January 1. Sunday.
It’s been a grey day, warm and quiet. At 10:30 the girls and I went to mass. After breakfast I took a walk along the park’s edge. Alexei got up and also spent some time in the fresh air. Around 3 o’clock Misha arrived, and we went to the Grand Palace to receive ministers, retinues, unit commanders, and diplomats. By 5:10, we were done. After tea I did some work and answered telegrams. In the evening I read out loud.
It is hard to believe that this diary entry was made by the ruler of a country at war that within two months would be convulsed by revolution, or that everyone mentioned – Nicholas himself, his daughters, his son Alexei, and his younger brother Misha (Grand Duke Michael) – would perish in a year and a half, caught up in a whirlwind beyond their control. Nicholas was, of course, already receiving reports of restlessness among the troops, of their reluctance to fight. He knew perfectly well that strikes, which had largely subsided when the war first started, were once again breaking out all across Russia. Furthermore, he was surely still grieving over the murder of his close confidant, Grigory Rasputin, just a few weeks earlier. But in his diary, written almost as if he were a schoolboy instructed to compose a simple record of each day’s events (without a lot of opinionating or soul searching), life appears calm and orderly. Even in February, by which time store windows were being smashed in Petrograd, he wrote:
February 23. Thursday.
I awoke at 9:30 here in Smolensk. It was cold, clear, and windy. I spent whatever free time I had reading a French book about Julius Caesar’s conquest of Gaul. Arrived in Mogilyov at 3. Was met by General Alexeyev and his staff. Spent an hour with him. The house feels empty without Alexei. I had dinner with all the foreigners and some Russians. The evening was spent writing and drinking tea with the others.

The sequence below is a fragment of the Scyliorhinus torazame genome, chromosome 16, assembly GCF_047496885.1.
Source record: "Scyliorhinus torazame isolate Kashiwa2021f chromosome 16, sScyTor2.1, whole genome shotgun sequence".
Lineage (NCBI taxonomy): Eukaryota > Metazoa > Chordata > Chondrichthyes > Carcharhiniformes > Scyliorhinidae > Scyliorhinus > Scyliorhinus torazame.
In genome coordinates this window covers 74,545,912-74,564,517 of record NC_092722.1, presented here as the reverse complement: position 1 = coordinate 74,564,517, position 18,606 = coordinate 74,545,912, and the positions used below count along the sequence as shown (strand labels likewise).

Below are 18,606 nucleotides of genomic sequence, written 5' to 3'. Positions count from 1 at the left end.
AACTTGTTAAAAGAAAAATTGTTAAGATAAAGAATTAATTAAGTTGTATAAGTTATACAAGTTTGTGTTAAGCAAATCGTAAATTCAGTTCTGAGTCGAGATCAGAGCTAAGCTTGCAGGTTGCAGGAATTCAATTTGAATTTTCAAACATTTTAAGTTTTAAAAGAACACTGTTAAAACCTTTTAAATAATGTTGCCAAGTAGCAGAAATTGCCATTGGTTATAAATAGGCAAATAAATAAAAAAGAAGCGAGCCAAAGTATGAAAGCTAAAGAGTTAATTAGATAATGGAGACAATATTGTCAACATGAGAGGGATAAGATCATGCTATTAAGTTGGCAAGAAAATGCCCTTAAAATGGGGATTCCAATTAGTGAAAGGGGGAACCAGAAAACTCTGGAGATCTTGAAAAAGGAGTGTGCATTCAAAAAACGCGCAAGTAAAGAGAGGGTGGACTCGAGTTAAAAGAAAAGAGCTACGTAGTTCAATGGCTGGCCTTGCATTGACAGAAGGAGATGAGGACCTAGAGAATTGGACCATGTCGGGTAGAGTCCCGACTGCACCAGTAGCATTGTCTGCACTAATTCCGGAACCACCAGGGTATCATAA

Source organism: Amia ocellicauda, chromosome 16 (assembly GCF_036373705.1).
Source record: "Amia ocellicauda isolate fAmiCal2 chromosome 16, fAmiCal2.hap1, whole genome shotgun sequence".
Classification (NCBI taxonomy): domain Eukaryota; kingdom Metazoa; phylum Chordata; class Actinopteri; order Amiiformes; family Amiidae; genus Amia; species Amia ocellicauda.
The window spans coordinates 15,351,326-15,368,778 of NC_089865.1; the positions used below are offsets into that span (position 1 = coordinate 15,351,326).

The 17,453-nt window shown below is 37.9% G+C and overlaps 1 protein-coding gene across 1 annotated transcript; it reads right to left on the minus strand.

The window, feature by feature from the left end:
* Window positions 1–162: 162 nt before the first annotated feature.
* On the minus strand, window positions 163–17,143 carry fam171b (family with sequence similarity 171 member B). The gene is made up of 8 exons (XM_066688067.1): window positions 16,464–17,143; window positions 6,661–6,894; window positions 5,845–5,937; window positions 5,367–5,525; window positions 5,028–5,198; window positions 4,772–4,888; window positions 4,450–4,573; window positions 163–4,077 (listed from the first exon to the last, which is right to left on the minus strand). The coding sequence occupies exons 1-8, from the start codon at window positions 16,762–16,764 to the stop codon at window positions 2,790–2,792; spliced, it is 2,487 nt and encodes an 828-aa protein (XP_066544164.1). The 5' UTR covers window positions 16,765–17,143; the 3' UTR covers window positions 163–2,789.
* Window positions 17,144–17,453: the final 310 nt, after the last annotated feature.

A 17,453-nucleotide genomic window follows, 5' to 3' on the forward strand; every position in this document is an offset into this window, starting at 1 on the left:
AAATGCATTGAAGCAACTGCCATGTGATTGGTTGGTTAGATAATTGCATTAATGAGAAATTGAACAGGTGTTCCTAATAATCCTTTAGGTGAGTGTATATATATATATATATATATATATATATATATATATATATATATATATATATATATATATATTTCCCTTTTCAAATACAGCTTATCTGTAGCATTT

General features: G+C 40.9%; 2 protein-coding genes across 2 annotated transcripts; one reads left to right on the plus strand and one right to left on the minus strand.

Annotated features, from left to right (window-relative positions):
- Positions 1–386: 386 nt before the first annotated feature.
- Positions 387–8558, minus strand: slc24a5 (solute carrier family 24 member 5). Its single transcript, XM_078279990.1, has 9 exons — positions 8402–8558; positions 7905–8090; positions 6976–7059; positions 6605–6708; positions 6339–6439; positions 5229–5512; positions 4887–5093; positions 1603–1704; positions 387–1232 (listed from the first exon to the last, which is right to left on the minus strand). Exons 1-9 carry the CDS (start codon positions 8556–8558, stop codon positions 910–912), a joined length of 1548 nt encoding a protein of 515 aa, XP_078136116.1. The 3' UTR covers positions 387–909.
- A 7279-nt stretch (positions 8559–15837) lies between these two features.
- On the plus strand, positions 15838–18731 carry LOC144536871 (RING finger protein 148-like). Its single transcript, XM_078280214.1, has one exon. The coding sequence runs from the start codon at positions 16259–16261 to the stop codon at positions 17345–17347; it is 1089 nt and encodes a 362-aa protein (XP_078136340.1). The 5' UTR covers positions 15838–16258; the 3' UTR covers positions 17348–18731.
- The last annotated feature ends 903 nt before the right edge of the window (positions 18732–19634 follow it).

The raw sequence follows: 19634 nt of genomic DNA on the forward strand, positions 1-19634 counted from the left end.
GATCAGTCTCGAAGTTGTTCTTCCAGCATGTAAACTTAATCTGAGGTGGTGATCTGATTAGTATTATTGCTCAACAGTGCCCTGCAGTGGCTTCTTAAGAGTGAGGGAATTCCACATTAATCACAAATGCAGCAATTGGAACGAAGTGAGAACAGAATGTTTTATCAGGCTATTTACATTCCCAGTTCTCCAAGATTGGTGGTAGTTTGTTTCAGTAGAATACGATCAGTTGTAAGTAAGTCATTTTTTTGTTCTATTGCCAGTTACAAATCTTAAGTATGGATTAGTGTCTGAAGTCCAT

Somehow, this utterly prosaic entry fills me with sadness and pity. The tsar, who is visiting General Headquarters at the front, has not even been told of the strikes and demonstrations that roiled Petrograd that day, evidently because these events were not considered important. I can just see the calm, punctilious, and polite Nicholas reading a book about the great Julius Caesar and missing his son as he drinks tea with his entourage. The only news worth recording is that the weather is “cold, clear, and windy.” There’s a lull at the front, all is calm.
In a matter of days, the monarchy will fall and he will abdicate.
Meanwhile, another participant in the fateful events of 1917, Vladimir Lenin, was also failing to hear the roar of time or sense the forces that were about to topple the Russian monarchy. Since the outbreak of the war in 1914, he had been living in neutral Switzerland, plagued by melancholy and frustrated by the Swiss’s stubborn resistance to revolutionary change.
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